Rudolf Gramlich: Eintracht Frankfurt discover honorary president and former Germany captain was a Nazi

Lawrence Ostlere
Rudolf Gramlich, pictured in 1935 with the German national team: Getty

Eintracht Frankfurt have stripped their former president Rudolf Gramlich of an honorary title after discovering his involvement with the Nazis during the Second World War.

Gramlich made 200 league appearances for Frankfurt in the 1930s. He also won 22 international caps and captained Germany at the 1936 Olympic in Berlin, a Games notorious for its host’s flagrant antisemitism.

Frankfurt recently investigated its former presidents via the Fritz Bauer Institut for Holocaust research ahead of Holocaust Memorial Day on Monday, and found that Gramlich was an active member of Adolph Hitler’s Nazi party and of the SS.

“Rudolf Gramlich approvingly accepted the violent reign of National Socialism,” Frankfurt’s current president, Peter Fischer, told the Bundesliga club’s annual meeting on Sunday.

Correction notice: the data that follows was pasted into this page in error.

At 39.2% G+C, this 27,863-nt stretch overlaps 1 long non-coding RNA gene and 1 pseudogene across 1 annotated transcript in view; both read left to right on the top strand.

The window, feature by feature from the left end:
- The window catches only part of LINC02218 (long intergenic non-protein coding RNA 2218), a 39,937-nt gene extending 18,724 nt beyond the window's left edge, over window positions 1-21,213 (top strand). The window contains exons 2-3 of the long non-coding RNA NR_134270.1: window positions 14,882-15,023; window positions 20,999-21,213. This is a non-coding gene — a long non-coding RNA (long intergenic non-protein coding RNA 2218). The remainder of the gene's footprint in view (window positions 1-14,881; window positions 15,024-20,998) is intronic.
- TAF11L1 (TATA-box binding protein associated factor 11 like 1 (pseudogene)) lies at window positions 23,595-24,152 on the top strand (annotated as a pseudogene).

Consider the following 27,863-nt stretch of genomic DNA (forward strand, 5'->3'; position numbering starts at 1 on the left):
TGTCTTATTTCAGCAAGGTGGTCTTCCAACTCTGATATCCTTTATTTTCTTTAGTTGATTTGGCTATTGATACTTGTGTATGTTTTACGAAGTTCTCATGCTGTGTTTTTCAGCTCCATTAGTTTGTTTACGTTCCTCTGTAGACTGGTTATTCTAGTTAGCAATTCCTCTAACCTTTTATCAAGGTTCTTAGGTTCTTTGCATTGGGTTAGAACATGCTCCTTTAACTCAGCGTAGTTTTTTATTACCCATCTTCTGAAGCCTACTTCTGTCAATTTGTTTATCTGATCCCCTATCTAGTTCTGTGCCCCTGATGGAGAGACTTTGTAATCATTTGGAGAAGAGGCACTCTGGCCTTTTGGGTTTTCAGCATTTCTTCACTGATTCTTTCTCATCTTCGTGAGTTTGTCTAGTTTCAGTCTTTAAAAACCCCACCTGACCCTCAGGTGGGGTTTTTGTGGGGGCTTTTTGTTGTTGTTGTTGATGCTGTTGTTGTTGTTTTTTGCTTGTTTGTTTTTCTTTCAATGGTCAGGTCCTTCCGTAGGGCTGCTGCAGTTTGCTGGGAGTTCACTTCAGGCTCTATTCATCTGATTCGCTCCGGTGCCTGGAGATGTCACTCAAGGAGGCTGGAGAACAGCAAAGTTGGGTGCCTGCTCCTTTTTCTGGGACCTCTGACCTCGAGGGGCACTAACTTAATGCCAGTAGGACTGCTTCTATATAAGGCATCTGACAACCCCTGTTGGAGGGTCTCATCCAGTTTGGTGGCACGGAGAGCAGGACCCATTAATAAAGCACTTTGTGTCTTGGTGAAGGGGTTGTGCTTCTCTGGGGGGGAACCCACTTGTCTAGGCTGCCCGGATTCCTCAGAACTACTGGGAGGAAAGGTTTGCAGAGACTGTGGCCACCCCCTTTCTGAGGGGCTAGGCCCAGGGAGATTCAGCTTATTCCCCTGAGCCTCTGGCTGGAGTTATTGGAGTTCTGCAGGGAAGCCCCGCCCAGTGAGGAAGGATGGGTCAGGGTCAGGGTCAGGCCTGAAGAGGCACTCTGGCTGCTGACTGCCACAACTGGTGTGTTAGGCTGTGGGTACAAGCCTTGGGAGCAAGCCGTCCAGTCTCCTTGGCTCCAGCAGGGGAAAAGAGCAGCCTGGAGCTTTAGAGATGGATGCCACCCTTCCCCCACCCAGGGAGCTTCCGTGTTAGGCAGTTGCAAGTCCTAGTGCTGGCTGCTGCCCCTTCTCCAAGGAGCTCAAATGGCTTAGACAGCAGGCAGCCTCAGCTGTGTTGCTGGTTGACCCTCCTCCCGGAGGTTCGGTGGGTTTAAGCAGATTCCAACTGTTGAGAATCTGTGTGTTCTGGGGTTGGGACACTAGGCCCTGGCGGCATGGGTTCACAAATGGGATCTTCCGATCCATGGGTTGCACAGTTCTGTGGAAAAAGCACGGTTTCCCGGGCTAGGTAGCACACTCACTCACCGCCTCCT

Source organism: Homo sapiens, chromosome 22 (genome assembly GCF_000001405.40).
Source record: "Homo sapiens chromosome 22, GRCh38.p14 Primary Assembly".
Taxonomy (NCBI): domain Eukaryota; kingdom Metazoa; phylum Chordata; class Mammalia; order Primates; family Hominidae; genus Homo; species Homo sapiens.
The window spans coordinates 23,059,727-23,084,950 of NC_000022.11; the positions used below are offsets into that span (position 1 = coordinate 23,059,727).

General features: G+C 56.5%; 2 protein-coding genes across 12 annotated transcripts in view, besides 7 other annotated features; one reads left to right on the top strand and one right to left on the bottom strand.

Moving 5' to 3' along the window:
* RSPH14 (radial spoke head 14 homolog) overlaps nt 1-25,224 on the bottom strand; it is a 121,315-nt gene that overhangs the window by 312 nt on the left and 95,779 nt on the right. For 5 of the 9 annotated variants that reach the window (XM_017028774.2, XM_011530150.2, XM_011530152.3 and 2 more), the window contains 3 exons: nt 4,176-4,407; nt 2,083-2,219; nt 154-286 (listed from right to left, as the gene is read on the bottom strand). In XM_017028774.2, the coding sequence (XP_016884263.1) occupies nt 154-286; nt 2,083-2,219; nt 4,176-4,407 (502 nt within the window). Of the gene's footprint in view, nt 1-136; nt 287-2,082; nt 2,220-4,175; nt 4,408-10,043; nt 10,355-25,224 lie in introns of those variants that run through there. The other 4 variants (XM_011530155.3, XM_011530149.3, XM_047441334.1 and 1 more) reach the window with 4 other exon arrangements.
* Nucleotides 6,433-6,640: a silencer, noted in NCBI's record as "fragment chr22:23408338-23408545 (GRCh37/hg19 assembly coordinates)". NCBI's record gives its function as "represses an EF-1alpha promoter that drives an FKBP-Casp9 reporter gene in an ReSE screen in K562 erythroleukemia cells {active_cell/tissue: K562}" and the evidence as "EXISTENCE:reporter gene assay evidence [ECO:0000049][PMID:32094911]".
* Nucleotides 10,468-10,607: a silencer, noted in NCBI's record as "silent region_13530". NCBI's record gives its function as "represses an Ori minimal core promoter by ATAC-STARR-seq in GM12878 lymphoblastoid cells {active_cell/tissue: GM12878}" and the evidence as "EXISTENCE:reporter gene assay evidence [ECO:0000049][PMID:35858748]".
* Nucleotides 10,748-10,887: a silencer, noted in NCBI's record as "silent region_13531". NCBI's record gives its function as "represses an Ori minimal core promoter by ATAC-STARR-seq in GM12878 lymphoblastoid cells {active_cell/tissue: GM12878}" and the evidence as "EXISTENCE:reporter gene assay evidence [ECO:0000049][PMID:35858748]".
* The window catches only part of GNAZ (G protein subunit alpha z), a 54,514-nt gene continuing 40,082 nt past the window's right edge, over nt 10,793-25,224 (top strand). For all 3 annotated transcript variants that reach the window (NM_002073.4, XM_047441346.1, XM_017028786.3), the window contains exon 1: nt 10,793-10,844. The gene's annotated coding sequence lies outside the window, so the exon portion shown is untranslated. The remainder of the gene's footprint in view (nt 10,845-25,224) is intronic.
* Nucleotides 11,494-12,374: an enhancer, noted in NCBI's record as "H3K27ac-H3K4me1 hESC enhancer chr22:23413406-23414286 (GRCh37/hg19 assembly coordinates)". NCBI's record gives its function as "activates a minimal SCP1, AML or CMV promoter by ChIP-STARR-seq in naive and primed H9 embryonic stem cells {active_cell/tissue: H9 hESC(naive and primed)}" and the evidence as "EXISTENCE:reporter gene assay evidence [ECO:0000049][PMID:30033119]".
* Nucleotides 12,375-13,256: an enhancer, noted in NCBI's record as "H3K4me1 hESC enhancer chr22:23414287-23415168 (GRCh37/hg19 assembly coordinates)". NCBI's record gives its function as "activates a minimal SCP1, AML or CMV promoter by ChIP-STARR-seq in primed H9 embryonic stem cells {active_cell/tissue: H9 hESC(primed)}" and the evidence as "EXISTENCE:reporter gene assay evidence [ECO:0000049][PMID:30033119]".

“This is documented through his leadership of the club that conformed with the regime, his membership of the SS and the NSDAP, two criminal organisations, and especially through his participation in the German terror regime in the occupied territories.”

Gramlich died in 1988, having taken two stints in charge of the club, first from 1939 to 1942, and later from 1955 until 1970. He was president when Frankfurt won their only top-flight title in 1959 and reached the European Cup final the following year, losing to Real Madrid in Glasgow.

He was awarded the title of honorary president, but that distinction has now been withdrawn.

“We are convinced that the facts, that played at the time of his being named honorary president ... must today be evaluated differently,” Fischer added. “An honorary president, no matter how positive his contribution to the club, must also be morally and ethically a role model for the youth, the membership and society.”